For the last two days, I have seen a series of frantic headlines — wounded and outraged on one side, gleeful and taunting on the other — about Representative Tim Murphy, the pro-life Congressman who reportedly pressured his mistress to have an abortion.
The fact that this happened is no more a surprise to me than it is to the mocking pro-choice commenters like CNN writer Jill Filipovic, who opened her commentary by asking “When is abortion OK even for the most vociferous pro-lifer? When that person needs one, of course.”
I’ll get to Filipovic’s comment and why I agree with that one in a moment. The first and foremost question on my mind is, why does the pro-life movement seem to feel so betrayed?
I looked up Murphy’s pro-life voting record. Down the line, he’s voted for 20-week bans, defunding bills, born alive infant protection acts, and the like. Not once has he introduced or voted for anything that would prohibit the killing of children younger than 20 weeks.
So if his mistress was less than 20 weeks pregnant (as something like 98% of pregnant women who obtain abortions are), Murphy’s action was entirely consistent with his position as a pro-life politician.
Of course pro-lifers feel betrayed because they think a pro-life politician is someone who actually believes abortion is evil, and who votes for 20-week bans as a step toward 12-week bans, which will be a step toward life at conception acts. Why they still think this after 45 years is a mystery. But the sooner they discover that pro-life politicians are just that — politicians — the sooner they can begin to use their unified voice to demand something real and meaningful. Voting for “pro-life” bills is how a politician keeps his conservative voter base. Wearing the moniker “pro-life” is how our current president convinced half the country that he represented their values, when in fact he stands in direct opposition to the values of any consistently moral person (in fact, I would bet money that Donald Trump has paid for abortions himself, but if he hasn’t, he has openly supported and participated in all kinds of sins that lead to it and prop it up).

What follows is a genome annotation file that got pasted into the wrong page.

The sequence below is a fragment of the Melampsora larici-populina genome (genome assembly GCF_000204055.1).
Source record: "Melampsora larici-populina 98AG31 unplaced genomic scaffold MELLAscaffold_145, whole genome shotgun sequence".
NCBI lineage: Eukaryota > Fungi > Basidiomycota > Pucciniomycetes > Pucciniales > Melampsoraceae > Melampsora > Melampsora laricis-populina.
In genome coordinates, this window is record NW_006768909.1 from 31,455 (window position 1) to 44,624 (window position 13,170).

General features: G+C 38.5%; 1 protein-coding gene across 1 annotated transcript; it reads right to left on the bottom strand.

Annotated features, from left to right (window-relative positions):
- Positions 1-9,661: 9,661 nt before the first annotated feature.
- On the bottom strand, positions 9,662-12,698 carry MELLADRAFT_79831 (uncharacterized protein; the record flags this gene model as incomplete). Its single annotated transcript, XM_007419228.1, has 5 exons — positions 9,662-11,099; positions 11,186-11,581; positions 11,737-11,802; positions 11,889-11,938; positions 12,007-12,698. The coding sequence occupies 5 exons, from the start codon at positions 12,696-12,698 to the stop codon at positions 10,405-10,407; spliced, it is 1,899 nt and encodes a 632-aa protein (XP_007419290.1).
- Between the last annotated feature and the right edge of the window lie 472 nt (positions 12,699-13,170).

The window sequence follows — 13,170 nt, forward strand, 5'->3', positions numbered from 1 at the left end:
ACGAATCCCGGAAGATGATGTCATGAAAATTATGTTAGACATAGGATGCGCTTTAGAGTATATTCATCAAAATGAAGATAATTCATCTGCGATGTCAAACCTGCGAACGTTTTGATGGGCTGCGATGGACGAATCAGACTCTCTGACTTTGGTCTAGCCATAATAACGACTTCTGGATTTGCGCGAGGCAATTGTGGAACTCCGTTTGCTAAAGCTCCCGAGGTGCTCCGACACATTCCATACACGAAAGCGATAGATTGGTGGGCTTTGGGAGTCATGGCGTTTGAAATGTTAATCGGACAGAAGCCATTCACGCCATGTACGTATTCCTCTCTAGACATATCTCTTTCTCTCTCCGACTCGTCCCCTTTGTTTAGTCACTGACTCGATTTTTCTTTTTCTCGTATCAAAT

Which leads me to why Filipovic was correct ( or rather one or two of her comments were). In fact, she’s saying what many abolitionists have also said.
There has been a longstanding battle between pro-life apologists and abolitionists about whether to use words like “sin” in reference to abortion. The prevailing pro-life opinion is that the use of theological terms will work against “saving babies” and that it is far better to argue with humanists and atheists from their own worldview, using arguments like the S.L.E.D. test.
The problem is, it’s possible (and easy in some cases) to convince people from an intellectual standpoint that abortion is murder. But when those same people are in dire circumstances, or need to cover up affairs, or find themselves in the valley of decision, intellectual assent to an idea is not enough to restrain them. Intellectual assent does not change the heart.
That’s why abolitionists insist on saying that abortion is sin, and that the answer to sin is the Gospel of Jesus Christ. Only the Gospel has the power to take a heart of stone and turn it to a heart of flesh. Only the Gospel can make the murder of a child (and all the wickedness that leads up to it) unthinkable.
A pro-life politician can be consistently pro-life by voting for 20-week bans and killing his own children before they reach 20 weeks. In fact, that’s what we should expect in today’s culture. But a man whose mind has been renewed, who has been washed clean by the blood of Christ, who no longer lives for his own desires but for the good of others, who loves God and all those created in His image… that man should neither vote for a 20-week ban NOR would he kill his own children to cover up an affair.